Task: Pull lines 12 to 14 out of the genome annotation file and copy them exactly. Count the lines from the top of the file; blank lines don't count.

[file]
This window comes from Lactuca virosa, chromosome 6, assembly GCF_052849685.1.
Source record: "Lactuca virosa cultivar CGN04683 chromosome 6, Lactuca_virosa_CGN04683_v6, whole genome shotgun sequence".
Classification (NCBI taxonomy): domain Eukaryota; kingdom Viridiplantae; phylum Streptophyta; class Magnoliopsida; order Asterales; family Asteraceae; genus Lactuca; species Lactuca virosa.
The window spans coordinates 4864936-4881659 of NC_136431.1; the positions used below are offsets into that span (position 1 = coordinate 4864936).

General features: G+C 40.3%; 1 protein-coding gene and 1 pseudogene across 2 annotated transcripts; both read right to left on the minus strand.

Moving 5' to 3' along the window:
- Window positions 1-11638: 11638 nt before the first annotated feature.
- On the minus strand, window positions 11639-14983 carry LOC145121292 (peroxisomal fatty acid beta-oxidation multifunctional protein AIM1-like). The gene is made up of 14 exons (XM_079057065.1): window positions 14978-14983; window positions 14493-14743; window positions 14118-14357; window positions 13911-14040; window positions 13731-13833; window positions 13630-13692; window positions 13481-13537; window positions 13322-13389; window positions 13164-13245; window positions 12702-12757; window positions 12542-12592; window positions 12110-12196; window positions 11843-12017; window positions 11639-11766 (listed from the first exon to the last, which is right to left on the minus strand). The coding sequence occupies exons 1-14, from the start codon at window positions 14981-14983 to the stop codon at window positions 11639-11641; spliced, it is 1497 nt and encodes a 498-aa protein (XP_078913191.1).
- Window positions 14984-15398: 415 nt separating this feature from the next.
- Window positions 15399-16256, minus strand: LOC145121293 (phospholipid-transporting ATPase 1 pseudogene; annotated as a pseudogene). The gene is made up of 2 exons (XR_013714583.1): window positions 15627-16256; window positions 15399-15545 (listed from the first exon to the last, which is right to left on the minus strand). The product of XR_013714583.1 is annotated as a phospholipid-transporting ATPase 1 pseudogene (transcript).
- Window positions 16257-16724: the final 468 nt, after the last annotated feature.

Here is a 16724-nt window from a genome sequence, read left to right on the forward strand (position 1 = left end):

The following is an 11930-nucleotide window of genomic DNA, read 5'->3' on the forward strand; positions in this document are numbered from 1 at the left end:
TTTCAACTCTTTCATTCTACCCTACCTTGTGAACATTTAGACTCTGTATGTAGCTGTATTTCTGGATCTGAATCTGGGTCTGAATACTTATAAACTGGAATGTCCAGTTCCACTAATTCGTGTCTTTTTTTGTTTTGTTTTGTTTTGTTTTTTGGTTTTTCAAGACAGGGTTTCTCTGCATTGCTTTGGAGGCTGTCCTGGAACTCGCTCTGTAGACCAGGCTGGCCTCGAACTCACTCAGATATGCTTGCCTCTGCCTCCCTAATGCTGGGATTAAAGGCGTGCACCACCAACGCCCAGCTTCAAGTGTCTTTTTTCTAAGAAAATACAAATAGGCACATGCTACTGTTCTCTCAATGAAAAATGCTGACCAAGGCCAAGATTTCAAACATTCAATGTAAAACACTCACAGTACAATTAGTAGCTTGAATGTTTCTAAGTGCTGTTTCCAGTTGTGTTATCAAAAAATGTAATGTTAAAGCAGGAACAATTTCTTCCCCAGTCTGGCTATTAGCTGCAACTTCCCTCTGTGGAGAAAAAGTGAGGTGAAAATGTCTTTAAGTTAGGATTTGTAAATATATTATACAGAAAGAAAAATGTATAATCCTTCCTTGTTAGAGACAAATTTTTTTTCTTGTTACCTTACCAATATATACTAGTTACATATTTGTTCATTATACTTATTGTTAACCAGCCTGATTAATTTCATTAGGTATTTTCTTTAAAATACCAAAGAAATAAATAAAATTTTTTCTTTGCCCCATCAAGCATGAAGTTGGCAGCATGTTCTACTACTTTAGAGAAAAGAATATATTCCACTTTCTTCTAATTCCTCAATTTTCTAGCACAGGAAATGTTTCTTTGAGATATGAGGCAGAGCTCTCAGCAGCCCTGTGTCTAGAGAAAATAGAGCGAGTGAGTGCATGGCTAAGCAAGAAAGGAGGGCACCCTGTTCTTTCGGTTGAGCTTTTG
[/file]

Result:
Here is a 16724-nt window from a genome sequence, read left to right on the forward strand (position 1 = left end):

The following is an 11930-nucleotide window of genomic DNA, read 5'->3' on the forward strand; positions in this document are numbered from 1 at the left end:
TTTCAACTCTTTCATTCTACCCTACCTTGTGAACATTTAGACTCTGTATGTAGCTGTATTTCTGGATCTGAATCTGGGTCTGAATACTTATAAACTGGAATGTCCAGTTCCACTAATTCGTGTCTTTTTTTGTTTTGTTTTGTTTTGTTTTTTGGTTTTTCAAGACAGGGTTTCTCTGCATTGCTTTGGAGGCTGTCCTGGAACTCGCTCTGTAGACCAGGCTGGCCTCGAACTCACTCAGATATGCTTGCCTCTGCCTCCCTAATGCTGGGATTAAAGGCGTGCACCACCAACGCCCAGCTTCAAGTGTCTTTTTTCTAAGAAAATACAAATAGGCACATGCTACTGTTCTCTCAATGAAAAATGCTGACCAAGGCCAAGATTTCAAACATTCAATGTAAAACACTCACAGTACAATTAGTAGCTTGAATGTTTCTAAGTGCTGTTTCCAGTTGTGTTATCAAAAAATGTAATGTTAAAGCAGGAACAATTTCTTCCCCAGTCTGGCTATTAGCTGCAACTTCCCTCTGTGGAGAAAAAGTGAGGTGAAAATGTCTTTAAGTTAGGATTTGTAAATATATTATACAGAAAGAAAAATGTATAATCCTTCCTTGTTAGAGACAAATTTTTTTTCTTGTTACCTTACCAATATATACTAGTTACATATTTGTTCATTATACTTATTGTTAACCAGCCTGATTAATTTCATTAGGTATTTTCTTTAAAATACCAAAGAAATAAATAAAATTTTTTCTTTGCCCCATCAAGCATGAAGTTGGCAGCATGTTCTACTACTTTAGAGAAAAGAATATATTCCACTTTCTTCTAATTCCTCAATTTTCTAGCACAGGAAATGTTTCTTTGAGATATGAGGCAGAGCTCTCAGCAGCCCTGTGTCTAGAGAAAATAGAGCGAGTGAGTGCATGGCTAAGCAAGAAAGGAGGGCACCCTGTTCTTTCGGTTGAGCTTTTG